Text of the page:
But my presentation was a bit different, they said, and they were pretty stoked about it.  Francoise even told me that it gave her a stomach ache from laughing.  That's a nice compliment.  Ernie Fleishman (VP) said I didn't need to say a word about the value of great teachers, I just demonstrated it.  I had a number of people ask if they could be in my classroom for science, which is also a nice compliment.  But I think they'd have a hard time getting dates in middle school.

Anyways, I think I'll keep pushing a bit and hope to affect some change.  Or at least get people thinking about the bigger issues.  I guess that's kind of a teacher's job, eh?

This is Your New York

New York, NY

I Heart New York.  But I don't heart this airport.  Jen and I went to check in and the lady - without a hint of emotion in her face - told us to use the self-service kiosk.  Which took us about 10 minutes (ah, modern technology.)  She sat behind the empty counter and watched us look for every possible combination of letters and numbers that might identify us.  Emotionless.  Then we checked in with her.  Odd process.  The pre-check show (grumpy driver) and post-check show were equally devoid of humanity.  Sort of depressing.  I'm looking forward to our little airport again.

But I Hearted New York.  In a city so enormous and busy, I was surprised by the humanity of it.  And it was the whole range of humanity.  In the faces of it's people, I saw my human heritage, my extended family.  (I'm not sure they saw that in my face, they were all probably wondering if I missed a spot shaving, or whether that was just a diminutive soul patch.)  People are beautiful, for the most part.

Our first night in New York we decided to head up to the top of the Empire State Building to get an overview of the city.  From up there at night, NY is rather magical, and with a map we were able to get familiar with Manhattan island.  But we didn't really know the city.  At some point you've got to huck the map and just explore on your own.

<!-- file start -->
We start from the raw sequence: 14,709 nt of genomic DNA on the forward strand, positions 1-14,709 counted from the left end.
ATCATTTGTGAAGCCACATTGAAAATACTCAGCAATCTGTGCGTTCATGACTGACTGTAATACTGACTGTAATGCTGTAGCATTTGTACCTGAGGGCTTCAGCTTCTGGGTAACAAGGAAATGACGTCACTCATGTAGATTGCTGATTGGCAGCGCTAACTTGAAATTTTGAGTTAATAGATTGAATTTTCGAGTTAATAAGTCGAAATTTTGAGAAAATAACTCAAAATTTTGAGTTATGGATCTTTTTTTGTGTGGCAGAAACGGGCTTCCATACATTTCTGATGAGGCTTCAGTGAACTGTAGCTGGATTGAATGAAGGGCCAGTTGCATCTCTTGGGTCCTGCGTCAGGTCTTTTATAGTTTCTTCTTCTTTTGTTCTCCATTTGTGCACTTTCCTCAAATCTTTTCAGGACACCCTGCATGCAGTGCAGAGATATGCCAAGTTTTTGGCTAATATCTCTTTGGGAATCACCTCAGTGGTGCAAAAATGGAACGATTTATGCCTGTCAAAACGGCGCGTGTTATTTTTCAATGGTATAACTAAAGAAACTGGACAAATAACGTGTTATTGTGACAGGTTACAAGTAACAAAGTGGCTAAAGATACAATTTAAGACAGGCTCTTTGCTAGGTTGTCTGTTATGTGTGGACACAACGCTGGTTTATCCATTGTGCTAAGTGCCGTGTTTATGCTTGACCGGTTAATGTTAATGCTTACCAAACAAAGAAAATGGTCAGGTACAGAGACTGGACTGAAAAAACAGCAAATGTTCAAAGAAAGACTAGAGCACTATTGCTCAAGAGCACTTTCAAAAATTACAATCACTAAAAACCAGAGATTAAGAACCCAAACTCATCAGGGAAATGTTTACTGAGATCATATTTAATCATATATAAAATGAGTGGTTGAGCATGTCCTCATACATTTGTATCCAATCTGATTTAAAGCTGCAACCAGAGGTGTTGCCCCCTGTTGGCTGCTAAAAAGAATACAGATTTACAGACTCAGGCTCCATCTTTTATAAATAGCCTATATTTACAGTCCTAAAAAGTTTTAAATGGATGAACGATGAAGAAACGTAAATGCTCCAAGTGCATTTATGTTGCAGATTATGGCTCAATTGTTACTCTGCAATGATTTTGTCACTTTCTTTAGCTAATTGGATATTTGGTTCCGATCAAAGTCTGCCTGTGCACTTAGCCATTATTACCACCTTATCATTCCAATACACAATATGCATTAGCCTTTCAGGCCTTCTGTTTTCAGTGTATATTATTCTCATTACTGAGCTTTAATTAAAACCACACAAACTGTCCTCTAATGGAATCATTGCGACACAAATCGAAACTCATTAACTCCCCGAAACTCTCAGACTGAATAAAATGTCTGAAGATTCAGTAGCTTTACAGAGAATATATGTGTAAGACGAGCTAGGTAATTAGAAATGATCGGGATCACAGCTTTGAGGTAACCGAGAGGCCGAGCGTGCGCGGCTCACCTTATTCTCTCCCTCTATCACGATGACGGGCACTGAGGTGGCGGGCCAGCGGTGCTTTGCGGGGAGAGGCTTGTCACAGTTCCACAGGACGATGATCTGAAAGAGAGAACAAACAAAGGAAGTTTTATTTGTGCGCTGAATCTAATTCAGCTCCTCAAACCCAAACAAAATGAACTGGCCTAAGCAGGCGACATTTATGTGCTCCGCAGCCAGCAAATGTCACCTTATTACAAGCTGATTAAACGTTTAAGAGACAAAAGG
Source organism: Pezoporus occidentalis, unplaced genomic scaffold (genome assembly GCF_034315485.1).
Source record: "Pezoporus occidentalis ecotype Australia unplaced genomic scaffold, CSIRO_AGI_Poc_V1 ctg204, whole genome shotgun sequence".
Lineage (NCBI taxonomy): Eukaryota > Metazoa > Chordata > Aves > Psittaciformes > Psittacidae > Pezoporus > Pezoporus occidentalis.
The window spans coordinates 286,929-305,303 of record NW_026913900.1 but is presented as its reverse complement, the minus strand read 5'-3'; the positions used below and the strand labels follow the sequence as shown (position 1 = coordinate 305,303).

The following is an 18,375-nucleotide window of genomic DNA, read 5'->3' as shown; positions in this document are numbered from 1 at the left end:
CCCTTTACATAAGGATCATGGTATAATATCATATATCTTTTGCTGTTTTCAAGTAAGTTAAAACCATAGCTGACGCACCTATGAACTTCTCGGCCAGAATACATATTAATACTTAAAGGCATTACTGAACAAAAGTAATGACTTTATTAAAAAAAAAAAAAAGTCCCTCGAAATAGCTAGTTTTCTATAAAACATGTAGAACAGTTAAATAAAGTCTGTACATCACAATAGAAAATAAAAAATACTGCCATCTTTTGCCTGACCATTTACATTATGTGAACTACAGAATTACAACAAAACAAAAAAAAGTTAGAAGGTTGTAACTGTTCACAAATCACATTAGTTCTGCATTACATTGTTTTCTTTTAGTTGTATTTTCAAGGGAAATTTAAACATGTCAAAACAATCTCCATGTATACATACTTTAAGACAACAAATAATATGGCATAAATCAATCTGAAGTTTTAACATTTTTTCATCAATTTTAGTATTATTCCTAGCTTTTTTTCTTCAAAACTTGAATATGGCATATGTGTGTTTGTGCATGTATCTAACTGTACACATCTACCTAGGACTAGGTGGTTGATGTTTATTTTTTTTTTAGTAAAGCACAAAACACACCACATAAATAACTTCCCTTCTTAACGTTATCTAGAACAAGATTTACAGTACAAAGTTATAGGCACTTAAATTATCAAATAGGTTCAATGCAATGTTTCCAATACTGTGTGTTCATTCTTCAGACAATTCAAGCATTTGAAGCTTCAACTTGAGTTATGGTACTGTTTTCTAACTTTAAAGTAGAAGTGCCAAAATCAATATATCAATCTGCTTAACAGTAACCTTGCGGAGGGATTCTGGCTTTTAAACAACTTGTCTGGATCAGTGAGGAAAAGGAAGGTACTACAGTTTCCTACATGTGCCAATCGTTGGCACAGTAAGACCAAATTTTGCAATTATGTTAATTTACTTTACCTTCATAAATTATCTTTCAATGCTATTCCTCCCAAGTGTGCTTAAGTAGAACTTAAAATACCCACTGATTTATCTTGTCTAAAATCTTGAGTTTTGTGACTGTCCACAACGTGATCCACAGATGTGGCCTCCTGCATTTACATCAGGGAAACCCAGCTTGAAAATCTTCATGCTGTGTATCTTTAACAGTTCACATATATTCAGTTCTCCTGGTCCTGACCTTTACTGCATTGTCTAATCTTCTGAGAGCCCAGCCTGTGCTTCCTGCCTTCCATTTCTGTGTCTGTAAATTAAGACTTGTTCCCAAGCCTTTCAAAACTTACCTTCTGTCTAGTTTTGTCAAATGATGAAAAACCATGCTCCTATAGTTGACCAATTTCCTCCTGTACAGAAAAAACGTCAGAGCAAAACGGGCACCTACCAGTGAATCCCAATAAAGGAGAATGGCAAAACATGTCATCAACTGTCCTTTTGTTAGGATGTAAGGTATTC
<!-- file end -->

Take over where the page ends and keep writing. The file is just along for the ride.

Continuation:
There were open-top double-decker tour buses all over the city with the slogan "This is your New York!" plastered on the side.  I hate to burst anyone's bubble, but no... it's really not.

Are we doing the same thing in education?  Putting all the kids on a bus together with the slogan "This is your education!" plastered on it, then quickly driving past all the major landmarks and pointing them out... "Conservation of momentum on your left... World War II on your right..."

Wouldn't most students experience their education more fully if they actually participated in it?  Perhaps huck the map and just let them explore what was important to them.  Probably not feasible or even recommendable on a large scale, but what about a balance of approaches?  Give kids a skeleton map - a framework - and let them fill it in with the details that fit, but are actually important to their unique way of experiencing the world.  Give them a few big ideas to search for, but then let them discover "their New York."

Here's my New York:

Friday, June 6, 2008

I'm Awesome

Check out this clip:

I have arrived.

Tuesday, June 3, 2008

The Decisive Factor

Redmond, OR

The teacher may be the most decisive factor in the classroom, but the gate agent is the most decisive factor at the airport gate.  Our agent this morning (and we're talking morning here) was a young gal who was something else.  She joked with passengers, called people by name, and laughed a great deal.  The gate was a happenin' place.

People chatted, smiled and let people go ahead of them into the single restroom.  Even though an older man held up the line at the security checkpoint (he wasn't familiar with the rule "no large pocketknives in carry-on baggage"), there's construction disrupting the normal flow, and it's raining hard outside, she set the tone.  And it was a nice tone.  First thing in the morning.

I love our little airport.